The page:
Delaware Department Of Justice Weighs In On Charter Schools Keeping Certain Match Tax Funds

The Delaware Department of Education’s Secretary of Education Dr. Susan Bunting requested a legal opinion from the Delaware Department of Justice.  She wanted to know if the Department could legally enforce local school districts to send non-minor capital improvement match tax funds to Delaware charter schools.  What did the DOJ say?

On October 13, 2017, the Department of Justice received a request from the Delaware Department of Education for an opinion regarding the application of the formula contained in Title 14, Sections 408(d) and 509(e) of the Delaware Code to “match tax” expenditures that are funded by taxes levied by local school boards under authority granted by 14 Del. C. § 1902(b). Your letter indicated that it was being sent pursuant to a request from local school superintendents for an Attorney General’s opinion.

This issue regarding local funding for charter school choice payments exploded last school year when the Delaware DOE changed the formula but then former Secretary of Education Dr. Steven Godowsky put a hold on those changes.  As a result, 15 Delaware charter schools sued the DOE and the Christina School District.  The matter resulted in a settlement over a year ago.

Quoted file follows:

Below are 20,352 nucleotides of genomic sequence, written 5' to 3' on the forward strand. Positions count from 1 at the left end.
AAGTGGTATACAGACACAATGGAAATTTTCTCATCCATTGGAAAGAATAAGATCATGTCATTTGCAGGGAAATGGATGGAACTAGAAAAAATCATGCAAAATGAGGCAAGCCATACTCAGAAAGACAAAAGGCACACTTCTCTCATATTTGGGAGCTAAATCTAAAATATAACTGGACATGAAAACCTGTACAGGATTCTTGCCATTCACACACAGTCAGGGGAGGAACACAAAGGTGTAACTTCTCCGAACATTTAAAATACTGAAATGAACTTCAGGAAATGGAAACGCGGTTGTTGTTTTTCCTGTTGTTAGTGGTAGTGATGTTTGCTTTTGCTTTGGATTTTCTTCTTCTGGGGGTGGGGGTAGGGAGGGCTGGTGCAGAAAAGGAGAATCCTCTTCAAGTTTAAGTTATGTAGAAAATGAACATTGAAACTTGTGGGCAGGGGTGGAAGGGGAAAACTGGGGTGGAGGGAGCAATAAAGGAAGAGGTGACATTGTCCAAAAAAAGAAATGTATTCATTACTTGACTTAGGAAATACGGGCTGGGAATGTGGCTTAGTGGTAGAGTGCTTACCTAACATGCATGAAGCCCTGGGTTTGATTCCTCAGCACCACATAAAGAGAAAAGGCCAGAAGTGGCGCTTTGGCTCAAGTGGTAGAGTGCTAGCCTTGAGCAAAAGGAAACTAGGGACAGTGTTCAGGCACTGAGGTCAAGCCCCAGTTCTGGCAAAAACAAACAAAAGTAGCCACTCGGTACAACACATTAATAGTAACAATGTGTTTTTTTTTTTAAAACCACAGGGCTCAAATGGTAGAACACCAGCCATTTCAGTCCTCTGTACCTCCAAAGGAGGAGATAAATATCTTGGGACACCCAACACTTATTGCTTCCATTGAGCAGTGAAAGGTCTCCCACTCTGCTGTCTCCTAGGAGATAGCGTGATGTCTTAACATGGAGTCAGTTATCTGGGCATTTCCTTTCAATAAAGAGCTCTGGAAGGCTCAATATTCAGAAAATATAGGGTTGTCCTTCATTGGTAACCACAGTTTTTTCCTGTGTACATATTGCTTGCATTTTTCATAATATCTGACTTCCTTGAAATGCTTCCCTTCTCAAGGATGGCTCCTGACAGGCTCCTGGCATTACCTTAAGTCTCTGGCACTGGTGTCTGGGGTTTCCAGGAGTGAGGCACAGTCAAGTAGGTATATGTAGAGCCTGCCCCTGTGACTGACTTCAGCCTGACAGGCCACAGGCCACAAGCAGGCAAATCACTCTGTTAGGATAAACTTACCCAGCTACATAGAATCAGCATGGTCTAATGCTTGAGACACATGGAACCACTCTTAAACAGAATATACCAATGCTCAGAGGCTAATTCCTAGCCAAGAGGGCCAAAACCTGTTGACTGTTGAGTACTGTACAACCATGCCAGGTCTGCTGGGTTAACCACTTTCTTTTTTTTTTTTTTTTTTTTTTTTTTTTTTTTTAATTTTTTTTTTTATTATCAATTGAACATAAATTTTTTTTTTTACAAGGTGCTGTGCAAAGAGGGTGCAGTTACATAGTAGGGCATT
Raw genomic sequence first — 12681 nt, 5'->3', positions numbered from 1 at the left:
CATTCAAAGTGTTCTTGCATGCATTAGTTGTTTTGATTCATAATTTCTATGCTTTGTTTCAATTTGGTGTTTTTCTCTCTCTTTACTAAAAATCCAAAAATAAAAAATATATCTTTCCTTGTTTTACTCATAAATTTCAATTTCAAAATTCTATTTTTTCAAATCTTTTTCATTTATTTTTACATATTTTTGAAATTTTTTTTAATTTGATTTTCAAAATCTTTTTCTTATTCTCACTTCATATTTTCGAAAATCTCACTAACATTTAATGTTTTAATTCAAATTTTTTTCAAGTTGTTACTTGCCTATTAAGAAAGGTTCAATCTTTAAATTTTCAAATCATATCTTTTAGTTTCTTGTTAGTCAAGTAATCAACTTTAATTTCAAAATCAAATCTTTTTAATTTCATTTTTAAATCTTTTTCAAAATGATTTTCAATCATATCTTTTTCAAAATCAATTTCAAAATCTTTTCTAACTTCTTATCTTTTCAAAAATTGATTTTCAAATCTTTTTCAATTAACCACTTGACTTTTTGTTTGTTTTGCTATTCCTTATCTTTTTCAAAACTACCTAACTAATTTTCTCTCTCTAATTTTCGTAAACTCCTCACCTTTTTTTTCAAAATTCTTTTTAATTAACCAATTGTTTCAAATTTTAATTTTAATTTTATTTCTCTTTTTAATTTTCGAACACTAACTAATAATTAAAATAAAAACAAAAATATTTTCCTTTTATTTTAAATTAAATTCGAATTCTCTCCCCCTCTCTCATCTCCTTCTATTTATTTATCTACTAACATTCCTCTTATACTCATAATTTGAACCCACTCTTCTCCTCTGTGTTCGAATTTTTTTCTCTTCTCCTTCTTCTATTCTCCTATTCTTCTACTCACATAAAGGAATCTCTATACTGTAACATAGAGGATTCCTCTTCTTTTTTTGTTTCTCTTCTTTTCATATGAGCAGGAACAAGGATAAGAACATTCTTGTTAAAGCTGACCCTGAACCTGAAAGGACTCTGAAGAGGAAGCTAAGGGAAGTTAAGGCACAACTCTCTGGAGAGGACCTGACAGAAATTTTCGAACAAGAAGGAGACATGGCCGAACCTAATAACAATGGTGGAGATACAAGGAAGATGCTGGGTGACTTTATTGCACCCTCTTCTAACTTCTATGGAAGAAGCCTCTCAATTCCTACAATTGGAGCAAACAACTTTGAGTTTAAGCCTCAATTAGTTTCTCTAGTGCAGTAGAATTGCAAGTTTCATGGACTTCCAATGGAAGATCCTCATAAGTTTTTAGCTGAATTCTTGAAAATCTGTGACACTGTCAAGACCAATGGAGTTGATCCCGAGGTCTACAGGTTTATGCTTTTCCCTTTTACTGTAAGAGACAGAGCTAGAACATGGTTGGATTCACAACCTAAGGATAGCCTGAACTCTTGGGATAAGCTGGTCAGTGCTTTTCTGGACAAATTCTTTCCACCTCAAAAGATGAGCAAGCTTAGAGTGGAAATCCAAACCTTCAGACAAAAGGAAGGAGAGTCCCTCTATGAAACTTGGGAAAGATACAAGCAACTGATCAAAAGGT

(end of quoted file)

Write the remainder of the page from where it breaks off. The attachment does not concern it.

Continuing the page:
We have engaged in no independent factual investigation of these issues and rely entirely on the information you have provided us to assess these issues. With those caveats, our conclusion is that the statutes in question place this issue entirely within the discretion of the Secretary of Education.

The Deputy Attorney General handling the opinion was Catherine Hickey.  She is also assigned to the Delaware DOE by the Delaware DOJ.  She ruled in favor of the Delaware Secretary of Education having the discretion to determine how local funds from school districts can be applied to choice payments to charter schools as long as the decision is not “arbitrary” or “capricious”.  While there is no case precedence on this issue, Hickey wrote the intent of the Delaware General Assembly is very important.

If the legislative intent was that these funds be subtracted from the Total Operating Expenditure in Preceding Fiscal Year when calculating per pupil costs, the legislature could have included such language in the epilogue, amending Sections 408(d) and 509(e) and listing non­ Minor Capital Improvement match tax funds as a category to be subtracted before computing per pupil costs. Its decision not to do so must be given meaning when interpreting the statute.

So what does this mean?  It means this will be the way things go on charter school choice payments going forward unless the General Assembly changes the statute.  The DOE did give a three-year tier system for these changes.  This year, districts can hold 50% of those funds, next year 25%, and in year three they can’t hold back any.  To read the DOJ legal opinion, please see below.

3 thoughts on “Delaware Department Of Justice Weighs In On Charter Schools Keeping Certain Match Tax Funds